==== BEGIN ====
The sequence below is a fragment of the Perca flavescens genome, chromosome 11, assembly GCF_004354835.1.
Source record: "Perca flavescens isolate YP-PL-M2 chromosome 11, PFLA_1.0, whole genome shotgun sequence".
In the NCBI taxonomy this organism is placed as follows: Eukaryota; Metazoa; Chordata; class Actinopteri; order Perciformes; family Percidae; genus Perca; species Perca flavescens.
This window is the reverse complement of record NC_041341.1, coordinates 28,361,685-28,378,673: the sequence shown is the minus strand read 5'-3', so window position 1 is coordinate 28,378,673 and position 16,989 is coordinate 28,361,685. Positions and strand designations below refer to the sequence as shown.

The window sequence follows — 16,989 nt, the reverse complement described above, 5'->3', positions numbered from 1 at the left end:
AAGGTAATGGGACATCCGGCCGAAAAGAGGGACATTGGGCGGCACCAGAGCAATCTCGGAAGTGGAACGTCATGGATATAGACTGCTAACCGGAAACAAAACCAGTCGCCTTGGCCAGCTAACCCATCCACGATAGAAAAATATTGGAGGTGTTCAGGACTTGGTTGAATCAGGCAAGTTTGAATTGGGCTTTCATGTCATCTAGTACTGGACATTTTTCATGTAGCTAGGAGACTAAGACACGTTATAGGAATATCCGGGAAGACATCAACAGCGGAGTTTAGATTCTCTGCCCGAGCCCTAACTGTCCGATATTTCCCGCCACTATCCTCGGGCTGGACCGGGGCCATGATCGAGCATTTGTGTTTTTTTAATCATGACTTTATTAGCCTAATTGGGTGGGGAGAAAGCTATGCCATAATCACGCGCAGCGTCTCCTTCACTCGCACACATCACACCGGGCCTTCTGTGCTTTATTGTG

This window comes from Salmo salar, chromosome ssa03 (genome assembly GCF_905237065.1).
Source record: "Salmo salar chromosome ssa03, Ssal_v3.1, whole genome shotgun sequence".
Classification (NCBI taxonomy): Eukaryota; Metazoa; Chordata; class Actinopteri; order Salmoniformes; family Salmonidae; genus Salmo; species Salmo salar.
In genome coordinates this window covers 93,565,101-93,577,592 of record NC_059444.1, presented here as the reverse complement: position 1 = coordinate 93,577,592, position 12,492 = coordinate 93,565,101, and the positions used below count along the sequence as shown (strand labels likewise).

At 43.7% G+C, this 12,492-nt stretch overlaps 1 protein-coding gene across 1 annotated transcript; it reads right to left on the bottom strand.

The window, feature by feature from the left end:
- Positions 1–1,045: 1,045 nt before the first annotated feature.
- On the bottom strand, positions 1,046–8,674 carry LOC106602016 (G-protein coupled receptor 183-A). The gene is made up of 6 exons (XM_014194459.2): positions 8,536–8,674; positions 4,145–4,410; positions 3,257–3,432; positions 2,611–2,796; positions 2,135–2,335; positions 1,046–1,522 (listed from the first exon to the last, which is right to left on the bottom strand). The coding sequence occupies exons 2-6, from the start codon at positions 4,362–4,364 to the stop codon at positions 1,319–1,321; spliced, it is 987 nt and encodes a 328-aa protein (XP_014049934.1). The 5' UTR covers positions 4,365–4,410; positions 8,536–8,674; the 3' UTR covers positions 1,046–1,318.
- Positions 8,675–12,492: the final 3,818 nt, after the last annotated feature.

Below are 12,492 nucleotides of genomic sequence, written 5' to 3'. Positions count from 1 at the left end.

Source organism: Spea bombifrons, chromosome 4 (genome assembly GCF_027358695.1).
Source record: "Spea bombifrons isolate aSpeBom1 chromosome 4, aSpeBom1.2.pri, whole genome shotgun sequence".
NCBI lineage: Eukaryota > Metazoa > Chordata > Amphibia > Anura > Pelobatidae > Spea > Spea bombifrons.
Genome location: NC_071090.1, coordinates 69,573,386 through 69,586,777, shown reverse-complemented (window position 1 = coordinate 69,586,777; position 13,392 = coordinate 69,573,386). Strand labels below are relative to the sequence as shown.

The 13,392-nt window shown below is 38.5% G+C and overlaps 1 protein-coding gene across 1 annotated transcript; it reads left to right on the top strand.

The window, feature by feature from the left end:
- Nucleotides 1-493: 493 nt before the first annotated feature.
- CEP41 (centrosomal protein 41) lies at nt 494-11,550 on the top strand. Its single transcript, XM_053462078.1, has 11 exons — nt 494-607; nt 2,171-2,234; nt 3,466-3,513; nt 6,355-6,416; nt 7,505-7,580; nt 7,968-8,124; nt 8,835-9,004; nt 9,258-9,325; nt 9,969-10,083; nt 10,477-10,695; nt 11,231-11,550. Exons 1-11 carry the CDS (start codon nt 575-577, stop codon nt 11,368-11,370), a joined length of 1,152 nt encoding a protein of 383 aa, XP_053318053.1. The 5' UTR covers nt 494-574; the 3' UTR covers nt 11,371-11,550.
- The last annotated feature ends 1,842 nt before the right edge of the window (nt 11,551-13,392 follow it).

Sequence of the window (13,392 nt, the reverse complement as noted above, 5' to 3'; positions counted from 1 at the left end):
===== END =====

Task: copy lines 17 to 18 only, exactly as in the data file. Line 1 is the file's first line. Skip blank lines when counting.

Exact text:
Source organism: Spea bombifrons, chromosome 4 (genome assembly GCF_027358695.1).
Source record: "Spea bombifrons isolate aSpeBom1 chromosome 4, aSpeBom1.2.pri, whole genome shotgun sequence".